Where most folks get bunged up is when they add up the costs of pots, soil (or as most use potting mix), rooting hormones, lights, greenhouses (where winters are harsh enough to need them), man hours involved in nurturing the cuttings into rooted trees whips and then nurturing them into 4-8 foot trees ready for the orchard, so four years later they are ready to put the new cutting produced trees in the orchard and wait two more years for the first fruit.
I have read where some people seem to think you can get ready to plant, cutting produced, trees for free. This is not usually the case in the real world, the free part is the material to root, the rest does incur costs.


If you have time on your hands, you can often lower these costs substantially, especially on a small scale. I've scored hundreds of pots off the side of the road and craigslist. Most of the materials for my little greenhouse were salvaged from an old solarium that someone was getting rid of. I'm mixing potting soil from garden soil, composted cattle manure & composted woodchips, plus a bit of sand and kelp. Costs me about $30 per yard including the diesel to go pick it up.

I don't think I have anything from last year that will need more than 18 months to be ready for planting out, and most could have gone in the ground this fall if I'd been ready, but obviously this is highly species and location dependent.


I recall from a visit to a recently established apple orchard that they grafted most(all?) of their own trees; aside from dwarfing rootstock, they were also experimenting with a dwarfing interstem on antonovka roots, to get the stability and drought resistance of the antonvokas deep taproot while keeping the overall dwarf dimensions that their high density system needs. They also offer custom grafted trees, which is pretty neat given they've 300+ varieties to pick scionwood from! http://saltspringapplecompany.com/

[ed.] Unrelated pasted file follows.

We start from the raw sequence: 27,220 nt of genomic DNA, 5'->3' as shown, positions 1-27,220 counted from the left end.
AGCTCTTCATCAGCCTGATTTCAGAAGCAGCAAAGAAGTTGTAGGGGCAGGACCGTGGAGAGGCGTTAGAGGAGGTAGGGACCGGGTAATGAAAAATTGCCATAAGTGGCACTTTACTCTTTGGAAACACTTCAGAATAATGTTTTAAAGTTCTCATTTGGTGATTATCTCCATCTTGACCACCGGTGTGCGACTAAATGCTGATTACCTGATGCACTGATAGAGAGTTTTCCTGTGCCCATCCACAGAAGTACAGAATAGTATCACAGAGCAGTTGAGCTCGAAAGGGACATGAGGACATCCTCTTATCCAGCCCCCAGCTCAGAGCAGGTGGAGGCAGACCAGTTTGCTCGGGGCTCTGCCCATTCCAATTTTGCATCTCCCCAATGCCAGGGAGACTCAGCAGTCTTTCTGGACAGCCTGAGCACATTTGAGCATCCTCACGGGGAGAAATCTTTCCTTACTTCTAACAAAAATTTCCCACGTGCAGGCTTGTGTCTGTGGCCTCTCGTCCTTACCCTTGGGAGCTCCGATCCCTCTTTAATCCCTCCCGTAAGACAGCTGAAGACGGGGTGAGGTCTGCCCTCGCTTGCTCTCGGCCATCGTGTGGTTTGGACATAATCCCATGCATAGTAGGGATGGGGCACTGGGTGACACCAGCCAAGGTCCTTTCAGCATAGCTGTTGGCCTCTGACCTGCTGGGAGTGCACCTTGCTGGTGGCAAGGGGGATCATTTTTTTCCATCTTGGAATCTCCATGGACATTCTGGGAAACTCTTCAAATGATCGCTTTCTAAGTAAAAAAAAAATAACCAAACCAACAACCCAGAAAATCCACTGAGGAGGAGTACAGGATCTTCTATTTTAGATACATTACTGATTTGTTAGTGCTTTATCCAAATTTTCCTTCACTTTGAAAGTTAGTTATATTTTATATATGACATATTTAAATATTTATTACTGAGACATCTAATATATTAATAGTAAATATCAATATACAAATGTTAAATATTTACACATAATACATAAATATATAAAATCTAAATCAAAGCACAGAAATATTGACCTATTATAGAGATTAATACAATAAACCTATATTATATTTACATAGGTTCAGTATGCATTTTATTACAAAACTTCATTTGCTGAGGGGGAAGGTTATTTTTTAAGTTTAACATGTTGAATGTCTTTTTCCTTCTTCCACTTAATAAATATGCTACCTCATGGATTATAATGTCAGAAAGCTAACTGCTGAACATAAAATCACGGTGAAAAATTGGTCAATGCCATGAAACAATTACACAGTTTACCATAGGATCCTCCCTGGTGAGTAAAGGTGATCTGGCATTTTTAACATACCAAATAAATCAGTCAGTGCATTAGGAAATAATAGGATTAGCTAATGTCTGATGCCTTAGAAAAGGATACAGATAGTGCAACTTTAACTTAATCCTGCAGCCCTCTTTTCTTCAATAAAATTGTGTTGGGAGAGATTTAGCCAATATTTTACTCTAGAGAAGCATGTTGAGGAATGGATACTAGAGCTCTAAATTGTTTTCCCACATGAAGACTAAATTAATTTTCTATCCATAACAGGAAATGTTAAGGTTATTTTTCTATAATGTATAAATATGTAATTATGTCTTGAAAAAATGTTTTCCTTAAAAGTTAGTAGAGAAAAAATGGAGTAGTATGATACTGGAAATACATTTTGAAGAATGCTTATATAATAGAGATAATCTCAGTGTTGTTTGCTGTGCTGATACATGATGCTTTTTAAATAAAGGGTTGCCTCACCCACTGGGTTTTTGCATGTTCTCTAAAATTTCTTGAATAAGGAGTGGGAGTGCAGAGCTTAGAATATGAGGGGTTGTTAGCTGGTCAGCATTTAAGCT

Todd Parr
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Location: Wisconsin, zone 4
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Bryant and Dillon make great points. It depends on your goals. I just started rooting cuttings in the last year or so, and some plants are very easy and cost nothing more than a bottle of rooting compound, and you can make that yourself if you have access to a willow tree. I have rooted Autumn Olive, Jostaberry, Mulberry, and Honeyberry so far. All I did to root mine was make a small box from old 1x4 lumber, fill it with damp sand, stick the cuttings in with a little rooting hormone stuck to the cut. I took an old aquarium and painted it white except for a few stripes that I masked off. I turned it upside down over the cuttings to create a terrarium effect and kept the sand damp. That's it. This is obviously small scale, but you can easily start 40 or 50 cuttings under a small aquarium. I think I paid $20 for my first Honeyberry plants, I forget what I paid for Autumn Olive and Jostaberry, and my Mulberry trees are volunteers, but they will all be basically free from now on. I don't have to bother with potting them because they can go straight from the aquarium setup into the ground, either in beds to grow them bigger before planting, or straight into their final locations. There are any number plants that you can start from cuttings and for nitrogen fixers, berry bushes, windbreak plants, etc., it is a great alternative to buying them.